What is Barcode Verification
From manufacturers to packagers and retailers, companies across industries use barcodes to track products from production to the point of sale. A failure to scan a barcode can be catastrophic, slowing down production lines and causing costly reprints, wasted product, and retailer chargebacks. An increasing number of industries require compliance to the International Organization for Standardization (ISO) code quality guidelines or have their own barcode quality parameters that need to be met and checked. So how can barcode producers ensure their codes are readable? Where can they look for guidance to adjust their marking processes, and how can they certify their codes meet industry requirements?
Barcode verification is the process of grading the quality of 1D, 2D, and direct part mark (DPM) codes to specified standards. Many producers already monitor the quality of their codes using process control metrics (PCM) and data validation software on their barcode readers. Though a step in the right direction, this is not true verification and can leave producers unprotected down the supply chain. Validation looks only at the format of the data within a code and does not check print quality. And while PCM tests the same quality parameters as verification, results are unique to a reader’s particular setup and will only tell you if that reader can read the code, instead of being reader agnostic. Process control metrics by their nature are often tuned to a particular process, and some parameters may be omitted or modified since there is no standard.
Barcode verifiers and software report on code quality parameters and validate data for conformance to ISO/IEC 15415, ISO/IEC 15416, and AIM DPM (ISO/IEC TR 29158) guidelines. Three major verification standards govern 1D, 2D, and DPM codes.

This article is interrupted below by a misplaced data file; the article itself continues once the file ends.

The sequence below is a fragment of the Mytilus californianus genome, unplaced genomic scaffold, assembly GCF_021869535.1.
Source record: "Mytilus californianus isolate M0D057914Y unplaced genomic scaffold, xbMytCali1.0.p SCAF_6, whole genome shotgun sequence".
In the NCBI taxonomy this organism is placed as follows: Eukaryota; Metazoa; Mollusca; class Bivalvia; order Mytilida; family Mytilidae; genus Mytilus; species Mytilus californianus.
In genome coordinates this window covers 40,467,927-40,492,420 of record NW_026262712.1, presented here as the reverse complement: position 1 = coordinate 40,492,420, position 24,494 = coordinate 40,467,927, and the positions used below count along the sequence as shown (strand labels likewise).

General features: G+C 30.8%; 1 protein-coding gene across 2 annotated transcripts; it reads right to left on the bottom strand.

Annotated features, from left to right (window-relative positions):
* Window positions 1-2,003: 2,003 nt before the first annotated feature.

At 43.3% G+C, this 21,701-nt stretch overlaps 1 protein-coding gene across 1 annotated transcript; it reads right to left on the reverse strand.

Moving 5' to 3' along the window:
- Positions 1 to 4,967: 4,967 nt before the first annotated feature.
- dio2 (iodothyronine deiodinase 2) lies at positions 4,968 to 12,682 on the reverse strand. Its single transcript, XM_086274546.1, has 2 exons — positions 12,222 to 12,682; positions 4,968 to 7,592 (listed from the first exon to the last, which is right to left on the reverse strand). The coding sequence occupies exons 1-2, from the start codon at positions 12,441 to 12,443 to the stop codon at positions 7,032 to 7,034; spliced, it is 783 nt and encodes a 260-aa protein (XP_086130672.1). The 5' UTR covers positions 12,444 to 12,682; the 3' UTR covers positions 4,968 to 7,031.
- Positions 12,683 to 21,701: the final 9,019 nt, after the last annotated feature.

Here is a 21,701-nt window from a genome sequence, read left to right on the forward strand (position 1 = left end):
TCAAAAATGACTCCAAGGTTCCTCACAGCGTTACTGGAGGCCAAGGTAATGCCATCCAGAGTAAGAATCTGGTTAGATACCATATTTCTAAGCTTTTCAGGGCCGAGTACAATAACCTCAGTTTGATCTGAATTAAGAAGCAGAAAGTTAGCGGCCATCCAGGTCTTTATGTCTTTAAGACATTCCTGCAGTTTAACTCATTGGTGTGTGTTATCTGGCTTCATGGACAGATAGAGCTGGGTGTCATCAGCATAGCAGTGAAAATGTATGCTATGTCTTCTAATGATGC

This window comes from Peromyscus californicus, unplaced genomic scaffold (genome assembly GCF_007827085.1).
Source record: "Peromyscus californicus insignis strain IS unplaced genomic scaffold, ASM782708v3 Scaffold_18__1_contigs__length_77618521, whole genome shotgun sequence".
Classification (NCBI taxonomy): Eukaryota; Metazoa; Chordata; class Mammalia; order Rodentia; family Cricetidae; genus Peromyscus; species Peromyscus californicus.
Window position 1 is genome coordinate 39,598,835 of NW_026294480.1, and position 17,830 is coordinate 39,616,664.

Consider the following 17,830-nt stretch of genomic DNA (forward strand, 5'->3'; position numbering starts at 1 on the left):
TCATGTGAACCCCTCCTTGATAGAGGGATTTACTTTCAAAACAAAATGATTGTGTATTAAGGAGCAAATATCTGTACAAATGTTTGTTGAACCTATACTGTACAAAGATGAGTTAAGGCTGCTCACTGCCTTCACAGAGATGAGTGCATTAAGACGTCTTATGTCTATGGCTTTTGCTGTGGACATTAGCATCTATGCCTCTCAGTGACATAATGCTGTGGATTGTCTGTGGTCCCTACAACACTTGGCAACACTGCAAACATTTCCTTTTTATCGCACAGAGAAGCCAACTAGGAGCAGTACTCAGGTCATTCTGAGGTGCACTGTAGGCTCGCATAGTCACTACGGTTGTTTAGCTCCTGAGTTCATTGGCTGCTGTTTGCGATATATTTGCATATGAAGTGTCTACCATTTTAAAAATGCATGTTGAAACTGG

- 1D barcodes use ISO 15416
- 2D barcodes printed on a label use ISO 15415
- 2D DPM barcodes use ISO/IEC TR 29158, also known as AIM DPM
Some industry committees have developed application standards mandating that their manufacturers comply with their rules for barcode marking. An application standard outlines what type of symbology is acceptable, what ISO standard to grade against, the minimum acceptable grade, aperture, x-dimension range, lighting required, and how the data within the barcode must be formatted. Application standard examples includes:
- Unique Device Identification (UDI), an FDA mandate for all medical devices
- GS1, a standard to regulate barcode quality for retail, transportation, and food service industries
- Unique Identifier (UID) for MIL-STD-130, a standard designed to help the US Department of Defense with tracking items
Barcode verifiers require calibration, use specified lighting, and check all quality parameters. Conformance cards are a widely used industry tool designed to support proper calibration of verifiers. Conformance calibration cards contain symbols with intentional imperfections that are used to check the reporting capabilities of the verifier and document conformance to industry standards such as ISO/IEC 15415 and GS1 specifications. Dome lighting, 30-, 45-, and 90-degree lighting options illuminate the target on a range of code surfaces. This provides the best chance of reliably capturing and grading code images to meet ISO standards. An overall grade (usually A through F) is assigned based on several parameters such as symbol contrast, modulation, pattern damage, and decodability. Typically, a barcode with a grade of C or better is considered a passing code.
By monitoring verification results, code issues can be identified when quality starts to decline and take corrective action right away. A verifier also generates reports to certify the quality of a producer’s codes. Reports can be printed or exported to a storage archive to prove compliance with contract and industry requirements.
To learn more about barcode verification, watch the on-demand Introduction to Barcode Verification webinar.